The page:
Classic Review – And When Did You Last See Your Father? (2007)

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Title – And When Did You Last See Your Father? (2007)

Director – Anand Tucker (Leap Year)

Cast – Colin Firth, Jim Broadbent, Matthew Beard, Juliet Stevenson, Carey Mulligan

Plot – Blake (Firth) the now middle aged son of the dying Arthur (Broadbent) looks back on their life together that wasn’t always as clear cut as others may’ve thought.

“You should never ever wish anyone dead. What if it became true?”

Review by Eddie on 10/02/2016

Based on British author Blake Morrison’s memoir and directed by Shopgirl’s Anand Tucker, And When Did You Last See Your Father? is a beautifully made and understated little gem that is one of the most affecting and touching tales of father/son relationships that’s been seen on screen and packs an emotional kick that very few films can muster.

There’s a rawness and honesty to Father, something that can only be attained from someone’s personnel and relatable experience, obviously something Father inherits from Morrison’s source material. Tucker’s direction is superb, he does a great job of capturing both the trials and triumphs of a father son relationship and Morrison’s was a tricky one, with his unique fathering style from doctor and larrikin Arthur occurring. Where Father truly succeeds is in making us care for this man despite him not always being all that honest or even all that kind, but his human, flaws and all.

At the heart of this tale is the great pairing of British mainstay Jim Broadbent and everyone’s favourite stuttering king Colin Firth. While the young Blake is played by Matthew Beard the real heart and soul of the film stems from Firth’s older Blake dealing with the ailing family patriarch as he tries desperately to share one more “moment” with his father who’s health and mind is failing him. Broadbent and Firth bring a quiet gravitas to proceedings and they don’t feel or seem to be actors playing these real life figures, they in many ways become them. These two accomplished performers ad greatly to the realness of Tucker’s film and are a huge reason as to why Father feels so different from many such family dramas of the same nature.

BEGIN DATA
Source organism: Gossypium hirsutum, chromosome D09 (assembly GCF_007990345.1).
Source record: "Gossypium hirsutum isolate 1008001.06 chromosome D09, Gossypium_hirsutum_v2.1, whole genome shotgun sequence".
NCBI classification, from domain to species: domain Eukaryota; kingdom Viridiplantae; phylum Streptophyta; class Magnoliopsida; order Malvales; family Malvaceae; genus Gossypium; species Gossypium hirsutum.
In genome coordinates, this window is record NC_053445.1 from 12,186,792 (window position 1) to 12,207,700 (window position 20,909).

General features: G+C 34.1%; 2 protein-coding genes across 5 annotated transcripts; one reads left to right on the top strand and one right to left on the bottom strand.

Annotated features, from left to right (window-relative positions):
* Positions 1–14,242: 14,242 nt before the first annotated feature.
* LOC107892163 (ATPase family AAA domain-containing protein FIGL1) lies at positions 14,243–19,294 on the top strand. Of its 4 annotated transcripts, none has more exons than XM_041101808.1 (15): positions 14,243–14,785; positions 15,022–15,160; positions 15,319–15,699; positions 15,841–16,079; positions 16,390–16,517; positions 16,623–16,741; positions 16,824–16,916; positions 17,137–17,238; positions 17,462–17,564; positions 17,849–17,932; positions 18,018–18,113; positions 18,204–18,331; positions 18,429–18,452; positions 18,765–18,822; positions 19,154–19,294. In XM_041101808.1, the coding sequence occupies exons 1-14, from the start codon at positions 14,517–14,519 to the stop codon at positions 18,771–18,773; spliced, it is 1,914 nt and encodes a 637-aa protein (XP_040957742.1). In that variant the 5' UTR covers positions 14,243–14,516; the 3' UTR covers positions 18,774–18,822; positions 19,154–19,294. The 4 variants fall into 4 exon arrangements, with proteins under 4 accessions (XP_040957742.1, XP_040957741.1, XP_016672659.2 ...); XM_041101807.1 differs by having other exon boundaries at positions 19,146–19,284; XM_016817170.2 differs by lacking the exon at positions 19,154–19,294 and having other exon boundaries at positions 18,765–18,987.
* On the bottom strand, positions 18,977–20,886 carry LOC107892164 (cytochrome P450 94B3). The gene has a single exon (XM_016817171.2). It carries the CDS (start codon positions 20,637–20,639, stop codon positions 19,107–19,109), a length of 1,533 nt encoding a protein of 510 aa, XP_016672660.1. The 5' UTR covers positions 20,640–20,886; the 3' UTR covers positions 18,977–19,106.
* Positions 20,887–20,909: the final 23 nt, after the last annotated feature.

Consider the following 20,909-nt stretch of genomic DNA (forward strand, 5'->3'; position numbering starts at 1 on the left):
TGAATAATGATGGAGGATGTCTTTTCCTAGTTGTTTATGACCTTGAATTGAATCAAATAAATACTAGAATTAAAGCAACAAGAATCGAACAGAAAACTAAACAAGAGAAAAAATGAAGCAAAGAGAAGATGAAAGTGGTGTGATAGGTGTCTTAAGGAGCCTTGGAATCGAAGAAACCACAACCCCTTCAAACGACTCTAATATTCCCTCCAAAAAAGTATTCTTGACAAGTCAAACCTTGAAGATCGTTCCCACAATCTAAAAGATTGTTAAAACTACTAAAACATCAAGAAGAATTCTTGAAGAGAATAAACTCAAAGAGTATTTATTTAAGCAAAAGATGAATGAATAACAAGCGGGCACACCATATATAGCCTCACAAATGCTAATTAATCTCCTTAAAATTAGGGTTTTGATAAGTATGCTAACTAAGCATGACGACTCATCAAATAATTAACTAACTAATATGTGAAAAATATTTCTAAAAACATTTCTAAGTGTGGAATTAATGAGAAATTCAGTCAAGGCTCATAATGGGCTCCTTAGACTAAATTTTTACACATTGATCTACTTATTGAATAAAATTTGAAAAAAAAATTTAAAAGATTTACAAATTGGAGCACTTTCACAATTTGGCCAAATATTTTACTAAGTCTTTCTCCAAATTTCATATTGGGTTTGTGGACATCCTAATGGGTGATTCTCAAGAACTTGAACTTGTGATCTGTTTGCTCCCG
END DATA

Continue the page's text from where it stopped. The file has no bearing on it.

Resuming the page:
It’s got its faults and flaws like the characters at the heart of its tale but Father slowly builds to an emotional payoff that is both life affirming and uniquely touching. It asks and answers questions that will be relatable to anyone from anywhere that is part of a family and particularly for those that happen to be a son to a father.  A lovely film, And When Did You Last See Your Father? is an underrated gem worthy of your time and easily one of the most accomplished films about the relationship between parents and children that’s been produced in quite some time up until this very day.

4 poorly chosen camping spots out of 5

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